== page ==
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After reading up on getting content indexed in Google that is pulled into a page from an AJAX request, I have found that you can use pushState to change the URL and this will allow Google to find it.

My question is can you pushState as the current URL and this still work. So for example on the home page of the site, make your AJAX request then push state without parameters?

window.history.pushState('','','');
  • Why would you want to use push state if you don't need to change the URL? – Stephen Ostermiller Jun 7 at 10:20
  • To get AJAX content to index in Google ... – Paul Jun 7 at 10:44
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You do not need to use pushState to get Google to index content that is loaded into the page via AJAX when the URL doesn't change. There is no need to use pushState at all in this instance.

To get Google to index a site that is fully powered by AJAX you need to:

  • Create separate URLs for each piece of content and use pushState to change the URL for human visitors as they navigate the site.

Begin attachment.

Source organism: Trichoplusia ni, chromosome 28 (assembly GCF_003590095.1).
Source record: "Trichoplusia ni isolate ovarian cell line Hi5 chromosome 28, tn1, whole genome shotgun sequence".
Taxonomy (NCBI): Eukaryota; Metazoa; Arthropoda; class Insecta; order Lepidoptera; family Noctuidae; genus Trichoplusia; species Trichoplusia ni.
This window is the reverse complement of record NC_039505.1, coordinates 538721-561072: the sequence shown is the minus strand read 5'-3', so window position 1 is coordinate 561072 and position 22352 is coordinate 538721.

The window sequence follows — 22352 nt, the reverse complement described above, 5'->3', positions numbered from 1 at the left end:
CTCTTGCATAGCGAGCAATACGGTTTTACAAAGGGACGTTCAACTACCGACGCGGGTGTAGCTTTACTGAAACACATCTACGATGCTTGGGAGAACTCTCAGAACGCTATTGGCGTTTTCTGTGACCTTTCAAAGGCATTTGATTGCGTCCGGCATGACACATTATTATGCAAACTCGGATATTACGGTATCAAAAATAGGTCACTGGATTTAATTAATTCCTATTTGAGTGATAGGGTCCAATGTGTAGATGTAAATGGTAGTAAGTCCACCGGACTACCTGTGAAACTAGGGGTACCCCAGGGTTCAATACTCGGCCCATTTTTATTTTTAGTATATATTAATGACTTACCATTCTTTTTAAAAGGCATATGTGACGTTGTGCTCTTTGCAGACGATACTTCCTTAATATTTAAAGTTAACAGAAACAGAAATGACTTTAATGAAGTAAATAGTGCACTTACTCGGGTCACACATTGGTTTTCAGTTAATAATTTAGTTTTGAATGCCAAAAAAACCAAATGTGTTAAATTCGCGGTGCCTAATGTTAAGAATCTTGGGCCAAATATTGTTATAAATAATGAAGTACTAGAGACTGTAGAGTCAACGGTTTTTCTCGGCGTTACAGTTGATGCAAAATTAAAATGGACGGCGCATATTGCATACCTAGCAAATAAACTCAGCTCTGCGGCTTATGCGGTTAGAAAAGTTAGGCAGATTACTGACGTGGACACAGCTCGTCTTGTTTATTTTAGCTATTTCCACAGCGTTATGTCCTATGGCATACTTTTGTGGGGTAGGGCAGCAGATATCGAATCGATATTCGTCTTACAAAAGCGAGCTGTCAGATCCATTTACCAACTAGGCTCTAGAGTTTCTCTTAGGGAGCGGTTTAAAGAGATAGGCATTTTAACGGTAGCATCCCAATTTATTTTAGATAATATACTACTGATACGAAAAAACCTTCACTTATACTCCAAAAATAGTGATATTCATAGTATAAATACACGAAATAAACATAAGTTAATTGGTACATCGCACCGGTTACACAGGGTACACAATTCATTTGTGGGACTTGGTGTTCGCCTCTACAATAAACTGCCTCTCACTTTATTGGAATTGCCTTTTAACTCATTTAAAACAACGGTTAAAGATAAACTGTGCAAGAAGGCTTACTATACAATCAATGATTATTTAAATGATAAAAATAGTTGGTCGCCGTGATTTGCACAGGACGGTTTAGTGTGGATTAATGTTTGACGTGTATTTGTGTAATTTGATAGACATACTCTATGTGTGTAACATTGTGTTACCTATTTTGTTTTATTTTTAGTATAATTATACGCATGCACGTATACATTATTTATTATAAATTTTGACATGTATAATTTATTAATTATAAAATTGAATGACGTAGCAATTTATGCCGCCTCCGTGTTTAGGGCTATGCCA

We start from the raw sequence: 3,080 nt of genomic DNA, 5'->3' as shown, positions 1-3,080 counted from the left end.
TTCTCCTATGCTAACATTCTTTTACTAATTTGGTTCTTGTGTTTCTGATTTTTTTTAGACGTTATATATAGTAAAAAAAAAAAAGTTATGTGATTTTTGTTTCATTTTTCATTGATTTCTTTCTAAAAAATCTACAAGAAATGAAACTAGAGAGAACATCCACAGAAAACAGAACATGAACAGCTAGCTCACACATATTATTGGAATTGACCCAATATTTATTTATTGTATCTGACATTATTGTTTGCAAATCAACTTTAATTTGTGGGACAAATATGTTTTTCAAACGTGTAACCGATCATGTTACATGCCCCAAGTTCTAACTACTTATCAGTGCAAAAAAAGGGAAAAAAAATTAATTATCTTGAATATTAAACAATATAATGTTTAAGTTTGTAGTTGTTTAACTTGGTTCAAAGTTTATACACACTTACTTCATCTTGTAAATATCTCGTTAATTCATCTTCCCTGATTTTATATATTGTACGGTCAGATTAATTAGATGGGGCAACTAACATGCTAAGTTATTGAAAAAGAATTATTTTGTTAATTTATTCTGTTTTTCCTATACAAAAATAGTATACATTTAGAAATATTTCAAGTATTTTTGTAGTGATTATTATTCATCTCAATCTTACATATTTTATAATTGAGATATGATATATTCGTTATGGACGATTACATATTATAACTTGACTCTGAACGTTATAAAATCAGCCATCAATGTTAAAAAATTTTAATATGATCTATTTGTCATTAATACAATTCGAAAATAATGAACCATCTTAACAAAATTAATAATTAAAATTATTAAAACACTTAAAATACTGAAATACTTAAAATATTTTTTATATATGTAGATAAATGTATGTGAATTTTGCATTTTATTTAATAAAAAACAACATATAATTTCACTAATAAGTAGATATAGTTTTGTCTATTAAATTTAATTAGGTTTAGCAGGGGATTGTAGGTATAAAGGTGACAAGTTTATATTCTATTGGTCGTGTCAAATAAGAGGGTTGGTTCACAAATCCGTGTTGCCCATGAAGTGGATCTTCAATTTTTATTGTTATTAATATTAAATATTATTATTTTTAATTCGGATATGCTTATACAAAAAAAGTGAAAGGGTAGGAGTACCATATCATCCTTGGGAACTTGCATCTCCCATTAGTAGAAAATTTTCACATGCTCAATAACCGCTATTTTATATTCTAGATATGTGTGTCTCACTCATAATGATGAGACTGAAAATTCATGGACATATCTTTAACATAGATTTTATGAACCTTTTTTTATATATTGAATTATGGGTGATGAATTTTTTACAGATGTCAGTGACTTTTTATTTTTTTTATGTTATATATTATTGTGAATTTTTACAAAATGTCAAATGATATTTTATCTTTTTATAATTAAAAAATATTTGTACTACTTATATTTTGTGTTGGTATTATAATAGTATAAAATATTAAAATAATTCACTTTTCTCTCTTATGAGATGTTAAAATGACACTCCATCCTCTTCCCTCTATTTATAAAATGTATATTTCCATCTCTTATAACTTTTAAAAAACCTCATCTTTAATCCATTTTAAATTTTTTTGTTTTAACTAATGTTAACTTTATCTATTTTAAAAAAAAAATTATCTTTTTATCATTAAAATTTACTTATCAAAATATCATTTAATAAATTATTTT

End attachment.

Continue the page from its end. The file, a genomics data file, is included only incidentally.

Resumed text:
• Make sure that when a visitor starts on a deep URL, the correct content is loaded.
  • Make sure that Googlebot can crawl all the content on the site by providing <a href links to all the URLs within the site. For human visitors, you can intercept clicks on these links, use AJAX to load the content, and use pushState to change the URL appropriately.

Using pushState is never required for Googlebot. pushState is required for human visitors so that they can:

  • Create bookmarks to sections of your site
  • Keep the AJAX experience even when they perform actions that would normally cause page loads like clicking on links.

There is no need to use pushState on the landing page before any clicks happen. In fact, doing so might prevent Googlebot from indexing your content correctly. You should only use pushState as visitors transition to different content. Googlebot will load and render AJAX calls that are required during the onload event of the page. There doesn't need to be (and shouldn't be) a pushState call to make that happen.

The only caveat is that it takes Googlebot longer to render pages than the initial static content Googlebot crawl. Googlebot may crawl your site and find that it requires AJAX. Your page will get put in the render queue. It may take Googlebot up to two months to come back and get the AJAX for that page and perform the rendering. Only once your page is rendered will Google index the content of a page that requires AJAX to load the content. Pages that require AJAX and rendering will be indexed more slowly and it will take Google longer to see updates to them.

Other search engines (Bing, Yandex, and Baidu) do not have bots as advanced as Googlebot. They probably won't be able to index pages that require JavaScript to load the content.

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